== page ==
May 30, 2009

French Open Fashion - Part Deux!

Here's a quick look at more of what the women are wearing in Paris this week. Serena Williams remains in the run for the French Open wearing this orange and charcoal color-block dress in her singles play. I like this dress and think it flatters Serena and would flatter most ordinary tennis-playing women too. But I'm not sure the colors are a good contrast against the reddish orange French clay. Surely the designers at Nike must know what they're doing.

Now, this is the outfit Serena is wearing in her doubles play with sister Venus. Although Venus is out in singles, losing in the third round, she and Serena remain very serious contenders for doubles. And I love Serena's doubles outfit. Separate pieces like this usually work for everyone (dresses seem harder to fit right to me) and the orange and pink is tres cute.

I had to show off what Samantha Stosur is wearing because its a Lacoste outfit and, if you're watching the French Open on the Tennis Channel then you know, Lacoste is inundating us with their commercials featuring Andy Roddick and a bunch of teenage models but no women tennis players. This is a pretty utilitarian look Lacoste has put out. It's actually a dress. And black and white? The fashion models in the commercials are WAY more colorfully dressed. Again, maybe the designers are looking for something to contrast against the clay and stand out on TV. But there's got to be something more interesting than black and white. Stosur also remains in the running, having just taken out Elena Dementieva.

OK, here is Ivanovic in that same dress that I have made clear in previous posts (here and here) that I do not like. But I do like the color and it shows up great against the clay. She is rolling right through her part of the draw and has a great chance of retaining her French Open title.

Finally, I wanted to show the Nike dress worn by Victoria Azarenka who is making a great showing right now. This is exactly the kind of thing I expect from Nike, great colors, lots of criss-crossy straps going on around the shoulders and a flirty skirty detail at the bottom. Of course it looks wonderful on Azarenka who is 6 feet tall. But I like this and am sure it will be a sell-out in the stores.

All images courtesy of Getty Images via Yahoo! Sports

© Kim Selzman 2009
All Rights Reserved

May 29, 2009

French Open Fashion!

What are they wearing at the French Open? Let's start with Maria Sharapova, who comes into Roland Garros ranked at No. 102. She won her first round match in this very interesting blue number from Nike. Wearing Tiffany jewelry too. I think this dress looks great if you're 6 feet tall like Maria. On the rest of us, maybe not so great.

Now, Jelena Jankovic is wearing a good-looking dress. Her sponsor is Anta, whom I've never heard of. But if she can go deep into the draw and lots of photos circulate with her in this pretty blue outfit, I think we'll start seeing more of Anta's tennis line. This dress has a keyhole opening detail cut into the back - hard to see in these pictures but very cute.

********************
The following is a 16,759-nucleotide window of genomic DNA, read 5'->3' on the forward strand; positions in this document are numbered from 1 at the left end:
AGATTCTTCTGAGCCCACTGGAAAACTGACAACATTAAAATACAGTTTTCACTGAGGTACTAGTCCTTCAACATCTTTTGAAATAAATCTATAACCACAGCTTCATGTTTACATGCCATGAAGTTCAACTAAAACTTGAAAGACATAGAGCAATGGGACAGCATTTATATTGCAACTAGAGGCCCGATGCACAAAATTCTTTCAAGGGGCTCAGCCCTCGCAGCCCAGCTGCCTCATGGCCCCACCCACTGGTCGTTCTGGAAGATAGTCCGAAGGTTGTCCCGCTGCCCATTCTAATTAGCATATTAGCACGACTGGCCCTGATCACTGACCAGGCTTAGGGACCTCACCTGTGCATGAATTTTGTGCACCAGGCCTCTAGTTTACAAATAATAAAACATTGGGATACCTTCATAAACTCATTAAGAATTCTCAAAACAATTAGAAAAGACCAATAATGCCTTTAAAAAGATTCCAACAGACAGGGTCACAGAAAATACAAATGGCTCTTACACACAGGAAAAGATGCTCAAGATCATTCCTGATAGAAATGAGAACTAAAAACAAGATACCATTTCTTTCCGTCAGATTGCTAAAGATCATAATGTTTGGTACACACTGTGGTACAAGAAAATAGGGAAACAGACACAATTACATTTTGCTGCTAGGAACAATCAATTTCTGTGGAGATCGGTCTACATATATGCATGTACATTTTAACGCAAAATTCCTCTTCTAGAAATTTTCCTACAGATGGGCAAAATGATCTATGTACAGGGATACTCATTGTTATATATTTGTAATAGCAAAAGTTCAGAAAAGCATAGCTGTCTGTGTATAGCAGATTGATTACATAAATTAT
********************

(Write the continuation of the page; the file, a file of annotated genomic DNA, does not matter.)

Blue is the color to be wearing on the red clay courts of Roland Garros as Venus Williams is also showing up in a blue dress. But, I'm sorry. I do not like this. It just looks cheap. Right now, tennis wear is more about interesting cuts and lines, not about weird, loud prints. That's in my opinion of course. I just think with all the money she's making, Venus could design herself something a lot better looking than this.

Stay tuned for more French Open fashion here at Tennis Fixation!

All photos courtesy of Getty Images

© Kim Selzman 2009
All Rights Reserved

May 27, 2009

Parlez Vous French Open?

So you want to sound like you know what's going on at the French Open without spending all of the time watching the early round matches? Here are a few quick commentaires to throw around in the next day or two that will make you look tre's inte'rressant and incroyablement intelligent to your tennis friends!

1. What do you think of Rafael Nadal's pink shirt? I personally love it. He's good enough to pull that look off.

2. So how about that Ivo Karlovic - 55 aces in his Round 1 match and he still loses to Lleyton Hewitt!

3. I'm so happy Andy Roddick won his first round match. You know, he hasn't won at the French Open since 2005!

4. It's too bad that Bethanie Mattek-Sands had to face Venus Williams in her Round 1 match. I was really hoping Bethanie would make it a little farther. At least she won a set off Venus.

5. Wow! Can you believe it took Serena Williams 9 match points to finally win her Round 1 match!

6. How many Lacoste commercials am I going to have to watch until this is all over?

7. A' Bientot! Profitez de votre fixation de tennis!

Image courtesy of Jacques Demarthon/AFP/Getty Images via Yahoo! Sports

© Kim Selzman 2009
All Rights Reserved

May 26, 2009

It's A Tennis Party!

It is officially the end of the Spring tennis season here and it seems that there is an end-of-season party every few days now. I love parties and I especially love tennis parties. I have hosted several and I always try to have some cute, inexpensive, tennis-themed party favor to hand out. Here are a few favorites, from virtually no effort to create to very little, if any, effort to create:

1. Pink Tennis Balls - While I'm not a fan of playing matches with pink balls, they are awfully sweet looking. Apparently, a lot of other people don't like playing with them as they are always on sale. So buy them when you see them, tie a ribbon around the can and - voila! Tennis party favor!